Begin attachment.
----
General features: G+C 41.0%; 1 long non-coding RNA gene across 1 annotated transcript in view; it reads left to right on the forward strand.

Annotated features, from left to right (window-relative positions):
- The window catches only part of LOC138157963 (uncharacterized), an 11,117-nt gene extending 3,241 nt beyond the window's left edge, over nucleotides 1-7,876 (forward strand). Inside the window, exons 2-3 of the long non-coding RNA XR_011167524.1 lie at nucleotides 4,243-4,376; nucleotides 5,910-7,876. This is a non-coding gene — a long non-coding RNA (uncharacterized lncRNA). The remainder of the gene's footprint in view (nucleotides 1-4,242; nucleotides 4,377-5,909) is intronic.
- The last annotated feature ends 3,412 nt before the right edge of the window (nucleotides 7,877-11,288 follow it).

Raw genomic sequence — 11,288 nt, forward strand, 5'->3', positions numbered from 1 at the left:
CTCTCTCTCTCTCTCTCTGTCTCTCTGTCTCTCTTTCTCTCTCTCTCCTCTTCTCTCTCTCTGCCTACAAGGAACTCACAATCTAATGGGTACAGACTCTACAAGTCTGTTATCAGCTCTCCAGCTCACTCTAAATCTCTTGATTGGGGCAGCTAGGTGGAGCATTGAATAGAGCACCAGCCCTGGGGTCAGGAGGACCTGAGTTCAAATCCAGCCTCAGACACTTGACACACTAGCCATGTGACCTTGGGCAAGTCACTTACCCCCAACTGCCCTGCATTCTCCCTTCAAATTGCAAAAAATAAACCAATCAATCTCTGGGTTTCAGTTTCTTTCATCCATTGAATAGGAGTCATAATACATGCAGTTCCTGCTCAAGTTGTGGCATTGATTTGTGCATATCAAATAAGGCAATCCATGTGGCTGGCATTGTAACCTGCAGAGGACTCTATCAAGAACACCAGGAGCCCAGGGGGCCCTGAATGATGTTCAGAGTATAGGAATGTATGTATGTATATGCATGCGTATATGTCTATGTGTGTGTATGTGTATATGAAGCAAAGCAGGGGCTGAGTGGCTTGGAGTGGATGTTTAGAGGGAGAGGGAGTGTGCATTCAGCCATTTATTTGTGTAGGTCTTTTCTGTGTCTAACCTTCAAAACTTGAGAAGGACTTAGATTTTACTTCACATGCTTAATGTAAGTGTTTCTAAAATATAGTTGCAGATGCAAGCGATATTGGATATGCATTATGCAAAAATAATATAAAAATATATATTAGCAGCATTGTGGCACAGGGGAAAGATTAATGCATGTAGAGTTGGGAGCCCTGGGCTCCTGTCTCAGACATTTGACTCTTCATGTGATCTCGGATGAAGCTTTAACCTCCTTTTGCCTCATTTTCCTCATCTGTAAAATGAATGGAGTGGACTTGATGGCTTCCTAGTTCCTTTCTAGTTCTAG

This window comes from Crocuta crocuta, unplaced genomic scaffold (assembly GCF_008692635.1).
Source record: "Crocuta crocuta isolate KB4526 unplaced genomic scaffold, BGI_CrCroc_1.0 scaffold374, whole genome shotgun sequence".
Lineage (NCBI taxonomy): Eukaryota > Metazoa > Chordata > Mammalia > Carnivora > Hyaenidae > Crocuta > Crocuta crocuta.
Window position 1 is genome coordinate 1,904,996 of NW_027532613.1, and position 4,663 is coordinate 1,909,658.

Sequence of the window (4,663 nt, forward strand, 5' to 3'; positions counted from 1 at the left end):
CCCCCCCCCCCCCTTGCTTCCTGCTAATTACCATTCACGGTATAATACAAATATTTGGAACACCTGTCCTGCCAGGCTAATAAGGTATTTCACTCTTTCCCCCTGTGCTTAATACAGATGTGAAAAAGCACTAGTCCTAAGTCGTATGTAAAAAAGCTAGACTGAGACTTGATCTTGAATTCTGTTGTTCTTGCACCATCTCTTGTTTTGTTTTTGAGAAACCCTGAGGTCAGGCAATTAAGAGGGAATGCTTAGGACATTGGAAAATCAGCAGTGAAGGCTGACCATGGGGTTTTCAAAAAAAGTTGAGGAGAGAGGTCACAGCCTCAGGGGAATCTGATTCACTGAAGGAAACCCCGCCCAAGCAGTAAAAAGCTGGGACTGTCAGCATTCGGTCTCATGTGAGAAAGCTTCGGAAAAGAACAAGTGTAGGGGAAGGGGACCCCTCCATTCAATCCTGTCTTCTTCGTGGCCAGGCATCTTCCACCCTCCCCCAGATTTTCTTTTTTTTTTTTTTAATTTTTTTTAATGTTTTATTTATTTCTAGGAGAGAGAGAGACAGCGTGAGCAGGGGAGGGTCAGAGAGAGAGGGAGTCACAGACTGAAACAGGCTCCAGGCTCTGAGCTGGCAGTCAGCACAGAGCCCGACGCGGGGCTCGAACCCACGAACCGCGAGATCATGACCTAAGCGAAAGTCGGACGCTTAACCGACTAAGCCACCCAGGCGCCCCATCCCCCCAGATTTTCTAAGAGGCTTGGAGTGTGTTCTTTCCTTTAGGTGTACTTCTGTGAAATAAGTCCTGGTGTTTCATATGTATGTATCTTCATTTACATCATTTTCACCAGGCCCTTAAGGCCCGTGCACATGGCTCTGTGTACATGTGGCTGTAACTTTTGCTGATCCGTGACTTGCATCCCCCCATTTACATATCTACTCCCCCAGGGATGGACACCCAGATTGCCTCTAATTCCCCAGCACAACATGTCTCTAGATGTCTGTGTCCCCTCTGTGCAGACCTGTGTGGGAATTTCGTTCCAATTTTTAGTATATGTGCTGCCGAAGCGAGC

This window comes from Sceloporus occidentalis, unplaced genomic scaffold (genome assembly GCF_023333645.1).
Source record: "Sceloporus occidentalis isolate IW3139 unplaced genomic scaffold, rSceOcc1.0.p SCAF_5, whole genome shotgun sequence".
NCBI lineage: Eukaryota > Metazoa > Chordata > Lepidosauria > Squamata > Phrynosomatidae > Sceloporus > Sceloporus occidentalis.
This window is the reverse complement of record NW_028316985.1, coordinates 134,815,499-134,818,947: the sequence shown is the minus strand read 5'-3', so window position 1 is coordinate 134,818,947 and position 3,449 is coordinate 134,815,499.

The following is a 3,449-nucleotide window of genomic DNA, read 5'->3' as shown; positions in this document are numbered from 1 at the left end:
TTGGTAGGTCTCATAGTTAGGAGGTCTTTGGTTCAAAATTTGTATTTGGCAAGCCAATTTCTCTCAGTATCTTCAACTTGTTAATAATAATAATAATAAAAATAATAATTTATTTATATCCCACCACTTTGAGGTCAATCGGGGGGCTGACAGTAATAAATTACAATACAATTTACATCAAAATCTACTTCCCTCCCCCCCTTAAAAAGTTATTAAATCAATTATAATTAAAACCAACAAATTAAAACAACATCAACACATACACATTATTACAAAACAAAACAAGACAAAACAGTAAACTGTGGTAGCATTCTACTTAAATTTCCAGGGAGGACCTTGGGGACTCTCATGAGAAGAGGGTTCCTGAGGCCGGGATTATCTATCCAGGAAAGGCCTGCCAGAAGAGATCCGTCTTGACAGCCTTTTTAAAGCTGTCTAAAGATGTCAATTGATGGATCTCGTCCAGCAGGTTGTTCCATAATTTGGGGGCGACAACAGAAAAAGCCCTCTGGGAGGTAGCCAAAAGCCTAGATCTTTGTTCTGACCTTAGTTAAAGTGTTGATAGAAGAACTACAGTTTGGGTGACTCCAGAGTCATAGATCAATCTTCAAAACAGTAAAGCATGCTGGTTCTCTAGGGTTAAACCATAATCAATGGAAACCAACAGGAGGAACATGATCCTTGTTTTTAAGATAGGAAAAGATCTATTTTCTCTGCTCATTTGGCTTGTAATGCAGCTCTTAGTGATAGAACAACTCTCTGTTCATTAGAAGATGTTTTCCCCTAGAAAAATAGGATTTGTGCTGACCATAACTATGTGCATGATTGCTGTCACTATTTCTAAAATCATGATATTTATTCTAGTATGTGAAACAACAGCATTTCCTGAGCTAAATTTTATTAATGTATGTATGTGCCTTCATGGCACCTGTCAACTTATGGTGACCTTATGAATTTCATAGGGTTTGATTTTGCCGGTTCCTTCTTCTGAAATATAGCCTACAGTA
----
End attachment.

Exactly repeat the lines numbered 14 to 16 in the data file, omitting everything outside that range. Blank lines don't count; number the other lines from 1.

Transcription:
Source record: "Sceloporus occidentalis isolate IW3139 unplaced genomic scaffold, rSceOcc1.0.p SCAF_5, whole genome shotgun sequence".
NCBI lineage: Eukaryota > Metazoa > Chordata > Lepidosauria > Squamata > Phrynosomatidae > Sceloporus > Sceloporus occidentalis.
This window is the reverse complement of record NW_028316985.1, coordinates 134,815,499-134,818,947: the sequence shown is the minus strand read 5'-3', so window position 1 is coordinate 134,818,947 and position 3,449 is coordinate 134,815,499.